With a population of 55 million, a strong, business-friendly infrastructure, an expanding base of online shoppers—especially among smartphone users— and widespread use of English, South Africa represents a compelling option for U.S. businesses considering cross-border expansion. What’s equally attractive is that expanding your e-commerce business in South Africa could be a valuable entry point into the African continent as a whole.
Before going global, it’s important to consider your company’s strengths and unique appeal, then determine whether your products and services fit into the South African market and economy. If you decide to jump into the region after studying the data below, it may pay to join forces with local and international partner organizations, so you start your new venture off on the right foot.
When looking for stable markets for your products in sub-Saharan Africa, South Africa is a likely choice. According to the World Bank’s Doing Business 2019 report, the country is 82nd on the list of easiest countries to do business in. This is ahead of other African economies such as Botswana, which came in 86th. Furthermore, South Africa’s raw score of 66.03 is significantly higher than the sub-Saharan African average of 51.61. These favorable numbers indicate South Africa is a likely place to start a relatively low-friction expansion into sub-Saharan Africa for your small or medium-sized business.
According to the Department of Commerce (DOC), the gross domestic product of South Africa reached $350 billion in 2017, or $736.3 billion when measuring in terms of purchasing power parity—the actual ability to purchase goods in the country. While that only represents growth of 0.5% from the year before, it’s worth mentioning that e-commerce’s share of the economy is growing much more quickly, indicating that your company may find a more welcoming market than the raw GDP data suggests.
According to the DOC, tertiary sectors make Up 69% of the local GDP. These tertiary sectors include:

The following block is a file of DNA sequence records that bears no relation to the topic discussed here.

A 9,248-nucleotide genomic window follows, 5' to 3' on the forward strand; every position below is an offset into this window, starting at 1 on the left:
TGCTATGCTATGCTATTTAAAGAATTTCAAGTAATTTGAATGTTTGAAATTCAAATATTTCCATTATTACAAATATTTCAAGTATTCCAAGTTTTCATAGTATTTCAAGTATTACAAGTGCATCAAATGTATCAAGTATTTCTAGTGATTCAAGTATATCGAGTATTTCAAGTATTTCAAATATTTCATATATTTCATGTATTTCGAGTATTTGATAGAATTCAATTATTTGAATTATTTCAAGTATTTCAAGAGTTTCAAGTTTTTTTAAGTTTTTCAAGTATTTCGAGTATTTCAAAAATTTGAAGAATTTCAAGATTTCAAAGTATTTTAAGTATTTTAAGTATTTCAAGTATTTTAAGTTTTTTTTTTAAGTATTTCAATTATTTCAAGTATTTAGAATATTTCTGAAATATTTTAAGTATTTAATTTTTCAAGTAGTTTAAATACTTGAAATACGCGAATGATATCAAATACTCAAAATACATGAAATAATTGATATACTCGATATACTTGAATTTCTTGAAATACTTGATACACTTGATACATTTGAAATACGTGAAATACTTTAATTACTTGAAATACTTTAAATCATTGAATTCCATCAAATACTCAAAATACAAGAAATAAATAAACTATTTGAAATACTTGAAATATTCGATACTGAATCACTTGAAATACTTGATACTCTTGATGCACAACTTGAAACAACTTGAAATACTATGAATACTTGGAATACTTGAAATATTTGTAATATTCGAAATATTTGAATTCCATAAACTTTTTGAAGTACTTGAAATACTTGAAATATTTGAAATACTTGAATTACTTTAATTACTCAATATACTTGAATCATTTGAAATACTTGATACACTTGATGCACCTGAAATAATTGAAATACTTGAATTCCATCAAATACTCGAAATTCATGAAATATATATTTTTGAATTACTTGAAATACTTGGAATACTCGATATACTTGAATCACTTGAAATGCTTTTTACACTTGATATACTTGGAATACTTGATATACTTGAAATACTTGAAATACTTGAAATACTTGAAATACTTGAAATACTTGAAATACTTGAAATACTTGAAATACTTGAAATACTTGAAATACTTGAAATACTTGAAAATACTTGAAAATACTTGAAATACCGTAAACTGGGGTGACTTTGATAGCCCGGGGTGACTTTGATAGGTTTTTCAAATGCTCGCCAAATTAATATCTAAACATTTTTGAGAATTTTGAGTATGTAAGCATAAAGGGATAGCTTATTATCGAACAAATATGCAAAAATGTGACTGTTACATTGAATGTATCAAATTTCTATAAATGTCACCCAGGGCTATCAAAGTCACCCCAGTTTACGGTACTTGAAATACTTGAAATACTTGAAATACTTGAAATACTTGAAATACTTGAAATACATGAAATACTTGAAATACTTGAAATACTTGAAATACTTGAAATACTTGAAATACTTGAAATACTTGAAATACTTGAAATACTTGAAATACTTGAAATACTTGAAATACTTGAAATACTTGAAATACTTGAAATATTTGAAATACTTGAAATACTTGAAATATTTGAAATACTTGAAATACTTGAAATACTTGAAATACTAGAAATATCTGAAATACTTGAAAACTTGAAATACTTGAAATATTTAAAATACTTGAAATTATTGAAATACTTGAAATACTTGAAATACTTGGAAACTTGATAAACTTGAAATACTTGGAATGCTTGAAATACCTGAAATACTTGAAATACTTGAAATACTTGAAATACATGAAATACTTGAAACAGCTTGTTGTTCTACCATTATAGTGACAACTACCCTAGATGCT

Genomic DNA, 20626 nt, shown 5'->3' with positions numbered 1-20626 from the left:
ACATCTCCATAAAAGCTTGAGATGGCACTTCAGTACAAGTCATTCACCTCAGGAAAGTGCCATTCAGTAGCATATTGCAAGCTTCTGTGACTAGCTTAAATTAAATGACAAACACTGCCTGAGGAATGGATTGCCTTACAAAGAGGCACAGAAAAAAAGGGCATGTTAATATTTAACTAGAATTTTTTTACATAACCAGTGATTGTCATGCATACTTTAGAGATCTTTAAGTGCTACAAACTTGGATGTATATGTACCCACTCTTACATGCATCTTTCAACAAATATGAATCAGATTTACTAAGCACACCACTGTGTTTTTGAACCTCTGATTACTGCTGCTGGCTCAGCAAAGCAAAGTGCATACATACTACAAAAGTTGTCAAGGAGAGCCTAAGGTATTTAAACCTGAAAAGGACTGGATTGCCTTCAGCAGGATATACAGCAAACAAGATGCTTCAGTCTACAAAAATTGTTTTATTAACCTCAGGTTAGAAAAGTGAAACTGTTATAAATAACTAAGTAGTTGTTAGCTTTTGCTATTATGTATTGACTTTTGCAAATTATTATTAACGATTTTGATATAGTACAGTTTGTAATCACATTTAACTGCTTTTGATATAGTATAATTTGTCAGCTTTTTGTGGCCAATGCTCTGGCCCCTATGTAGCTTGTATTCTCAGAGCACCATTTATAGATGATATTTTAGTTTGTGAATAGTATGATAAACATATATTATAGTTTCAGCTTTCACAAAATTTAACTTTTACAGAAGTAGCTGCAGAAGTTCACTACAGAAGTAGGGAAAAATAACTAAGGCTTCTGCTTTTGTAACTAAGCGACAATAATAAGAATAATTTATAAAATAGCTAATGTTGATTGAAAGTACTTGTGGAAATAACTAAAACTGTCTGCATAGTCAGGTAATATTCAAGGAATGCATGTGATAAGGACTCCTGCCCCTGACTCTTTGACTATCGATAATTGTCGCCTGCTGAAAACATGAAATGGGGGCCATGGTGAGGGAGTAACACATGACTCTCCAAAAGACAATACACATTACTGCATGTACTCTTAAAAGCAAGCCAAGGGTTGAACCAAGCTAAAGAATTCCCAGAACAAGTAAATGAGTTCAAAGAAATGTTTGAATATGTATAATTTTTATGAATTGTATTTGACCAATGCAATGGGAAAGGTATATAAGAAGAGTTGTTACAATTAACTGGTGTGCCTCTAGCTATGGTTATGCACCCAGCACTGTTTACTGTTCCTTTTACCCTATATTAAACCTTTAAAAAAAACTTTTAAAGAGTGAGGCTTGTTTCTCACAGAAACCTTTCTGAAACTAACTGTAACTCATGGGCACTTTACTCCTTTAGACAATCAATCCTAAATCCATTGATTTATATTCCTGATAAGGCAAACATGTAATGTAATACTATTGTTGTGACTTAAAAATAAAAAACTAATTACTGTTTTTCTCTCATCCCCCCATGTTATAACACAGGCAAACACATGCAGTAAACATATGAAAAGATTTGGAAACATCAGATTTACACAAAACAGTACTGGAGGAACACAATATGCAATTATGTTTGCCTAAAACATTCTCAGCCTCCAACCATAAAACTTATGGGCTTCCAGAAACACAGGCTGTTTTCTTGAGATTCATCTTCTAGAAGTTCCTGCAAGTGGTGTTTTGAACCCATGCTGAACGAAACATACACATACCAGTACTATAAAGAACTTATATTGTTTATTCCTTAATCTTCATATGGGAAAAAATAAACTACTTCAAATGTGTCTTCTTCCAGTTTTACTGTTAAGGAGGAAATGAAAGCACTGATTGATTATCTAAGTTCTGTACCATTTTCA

Secondary indicators such as manufacturing, construction and utilities comprise 21%, and primary elements including agriculture, fishing and mining contribute a mere 10%. Rather than being a producer of raw materials, South Africa has become a mature consumer culture, one that may be a great market for your business.
In recent years, South Africa has made special efforts to enhance its tourism business, seeing 12.8% growth in 2017 compared to a global average of 8%. A large amount of foreign currency flows into South Africa through its tourist trade, with the sale of minerals, agricultural goods and high-tech manufactured goods also serving as top international trade areas.
When you enter South Africa’s e-commerce market, you’ll have ample opportunities to connect with the country’s diverse population. While e-commerce often makes its presence felt in cities, the opposite pattern has taken effect in the African nation, with traditional retail proving expensive and inefficient in communities far from the central hubs. Eager for an alternative to in-person purchases, shoppers in rural and isolated areas of the country have embraced e-commerce, and make up some of the most enthusiastic online shoppers.
A strategy targeting areas of low population density may work better in South Africa as opposed to other countries. For businesses that are looking for markets to grow their international e-commerce footprint, the DOC’s predicted 15% compound annual growth rate of South African e-commerce through 2021 makes the country hugely attractive.
South Africa has a digitally connected customer base, that has grown rapidly in recent years. With internet use at 47% and expected to rise to 60% by 2021, a large swath of the South African populace is ready to shop online. Even better, mobile penetration sits at 65% and rising, demonstrating that a strong mobile presence will be key to securing customers in areas not fully served by traditional desktop computers.